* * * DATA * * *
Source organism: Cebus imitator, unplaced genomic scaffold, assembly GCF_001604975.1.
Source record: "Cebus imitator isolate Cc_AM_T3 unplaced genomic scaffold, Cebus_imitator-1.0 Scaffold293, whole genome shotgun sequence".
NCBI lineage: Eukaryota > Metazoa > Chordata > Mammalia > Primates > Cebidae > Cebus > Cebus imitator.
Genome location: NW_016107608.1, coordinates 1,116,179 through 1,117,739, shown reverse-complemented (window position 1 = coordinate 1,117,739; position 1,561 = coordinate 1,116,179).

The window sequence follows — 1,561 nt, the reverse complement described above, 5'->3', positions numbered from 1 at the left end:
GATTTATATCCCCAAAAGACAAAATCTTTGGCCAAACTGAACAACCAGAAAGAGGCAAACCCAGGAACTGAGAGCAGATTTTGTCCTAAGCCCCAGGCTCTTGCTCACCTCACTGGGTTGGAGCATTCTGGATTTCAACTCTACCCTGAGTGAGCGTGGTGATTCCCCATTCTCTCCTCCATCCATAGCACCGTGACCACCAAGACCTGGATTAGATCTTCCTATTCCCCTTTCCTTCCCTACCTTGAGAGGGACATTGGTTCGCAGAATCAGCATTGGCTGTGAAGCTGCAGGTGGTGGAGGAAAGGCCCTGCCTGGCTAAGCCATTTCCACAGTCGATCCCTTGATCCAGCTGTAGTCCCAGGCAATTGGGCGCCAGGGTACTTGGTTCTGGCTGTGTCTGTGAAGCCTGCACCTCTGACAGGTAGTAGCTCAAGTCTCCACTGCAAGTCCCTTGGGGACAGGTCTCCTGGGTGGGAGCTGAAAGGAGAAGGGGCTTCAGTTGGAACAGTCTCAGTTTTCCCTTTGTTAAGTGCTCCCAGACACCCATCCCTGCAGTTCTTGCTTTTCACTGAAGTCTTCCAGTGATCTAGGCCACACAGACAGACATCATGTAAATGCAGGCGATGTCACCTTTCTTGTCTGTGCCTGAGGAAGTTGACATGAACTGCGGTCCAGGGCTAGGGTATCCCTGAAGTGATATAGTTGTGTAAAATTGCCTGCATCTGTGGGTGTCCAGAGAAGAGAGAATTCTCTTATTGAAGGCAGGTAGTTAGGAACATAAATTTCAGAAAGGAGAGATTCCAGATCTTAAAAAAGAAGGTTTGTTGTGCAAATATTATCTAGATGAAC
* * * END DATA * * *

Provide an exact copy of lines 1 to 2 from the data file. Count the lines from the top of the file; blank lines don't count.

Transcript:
Source organism: Cebus imitator, unplaced genomic scaffold, assembly GCF_001604975.1.
Source record: "Cebus imitator isolate Cc_AM_T3 unplaced genomic scaffold, Cebus_imitator-1.0 Scaffold293, whole genome shotgun sequence".